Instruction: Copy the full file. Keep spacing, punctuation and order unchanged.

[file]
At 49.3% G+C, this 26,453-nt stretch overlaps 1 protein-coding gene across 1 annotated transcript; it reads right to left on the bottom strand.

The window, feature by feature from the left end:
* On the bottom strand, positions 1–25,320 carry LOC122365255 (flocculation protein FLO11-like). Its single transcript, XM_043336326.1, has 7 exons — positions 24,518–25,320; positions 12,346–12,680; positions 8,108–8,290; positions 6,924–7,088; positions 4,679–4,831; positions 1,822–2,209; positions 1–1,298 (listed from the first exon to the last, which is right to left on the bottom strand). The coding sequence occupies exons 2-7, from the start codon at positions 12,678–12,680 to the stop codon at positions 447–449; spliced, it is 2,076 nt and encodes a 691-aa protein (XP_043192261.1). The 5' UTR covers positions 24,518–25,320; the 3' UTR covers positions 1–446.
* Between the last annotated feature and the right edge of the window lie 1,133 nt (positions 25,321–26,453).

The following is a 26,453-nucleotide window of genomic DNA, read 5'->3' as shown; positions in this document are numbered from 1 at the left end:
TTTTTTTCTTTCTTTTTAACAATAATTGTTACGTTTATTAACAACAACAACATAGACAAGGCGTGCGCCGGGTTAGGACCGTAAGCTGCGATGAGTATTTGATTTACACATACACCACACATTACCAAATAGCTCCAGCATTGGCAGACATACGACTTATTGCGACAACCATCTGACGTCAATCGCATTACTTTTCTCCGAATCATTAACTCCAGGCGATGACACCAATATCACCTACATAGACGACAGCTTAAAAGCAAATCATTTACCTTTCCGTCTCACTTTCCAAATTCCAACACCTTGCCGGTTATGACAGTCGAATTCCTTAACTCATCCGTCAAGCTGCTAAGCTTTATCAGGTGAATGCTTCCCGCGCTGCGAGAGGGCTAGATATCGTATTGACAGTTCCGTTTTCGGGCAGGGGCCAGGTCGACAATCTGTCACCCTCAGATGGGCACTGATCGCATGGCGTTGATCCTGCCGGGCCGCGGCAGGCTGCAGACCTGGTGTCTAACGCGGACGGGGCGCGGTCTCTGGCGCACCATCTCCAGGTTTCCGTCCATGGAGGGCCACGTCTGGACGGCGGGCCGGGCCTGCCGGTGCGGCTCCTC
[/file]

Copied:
At 49.3% G+C, this 26,453-nt stretch overlaps 1 protein-coding gene across 1 annotated transcript; it reads right to left on the bottom strand.

The window, feature by feature from the left end:
* On the bottom strand, positions 1–25,320 carry LOC122365255 (flocculation protein FLO11-like). Its single transcript, XM_043336326.1, has 7 exons — positions 24,518–25,320; positions 12,346–12,680; positions 8,108–8,290; positions 6,924–7,088; positions 4,679–4,831; positions 1,822–2,209; positions 1–1,298 (listed from the first exon to the last, which is right to left on the bottom strand). The coding sequence occupies exons 2-7, from the start codon at positions 12,678–12,680 to the stop codon at positions 447–449; spliced, it is 2,076 nt and encodes a 691-aa protein (XP_043192261.1). The 5' UTR covers positions 24,518–25,320; the 3' UTR covers positions 1–446.
* Between the last annotated feature and the right edge of the window lie 1,133 nt (positions 25,321–26,453).

The following is a 26,453-nucleotide window of genomic DNA, read 5'->3' as shown; positions in this document are numbered from 1 at the left end:
TTTTTTTCTTTCTTTTTAACAATAATTGTTACGTTTATTAACAACAACAACATAGACAAGGCGTGCGCCGGGTTAGGACCGTAAGCTGCGATGAGTATTTGATTTACACATACACCACACATTACCAAATAGCTCCAGCATTGGCAGACATACGACTTATTGCGACAACCATCTGACGTCAATCGCATTACTTTTCTCCGAATCATTAACTCCAGGCGATGACACCAATATCACCTACATAGACGACAGCTTAAAAGCAAATCATTTACCTTTCCGTCTCACTTTCCAAATTCCAACACCTTGCCGGTTATGACAGTCGAATTCCTTAACTCATCCGTCAAGCTGCTAAGCTTTATCAGGTGAATGCTTCCCGCGCTGCGAGAGGGCTAGATATCGTATTGACAGTTCCGTTTTCGGGCAGGGGCCAGGTCGACAATCTGTCACCCTCAGATGGGCACTGATCGCATGGCGTTGATCCTGCCGGGCCGCGGCAGGCTGCAGACCTGGTGTCTAACGCGGACGGGGCGCGGTCTCTGGCGCACCATCTCCAGGTTTCCGTCCATGGAGGGCCACGTCTGGACGGCGGGCCGGGCCTGCCGGTGCGGCTCCTC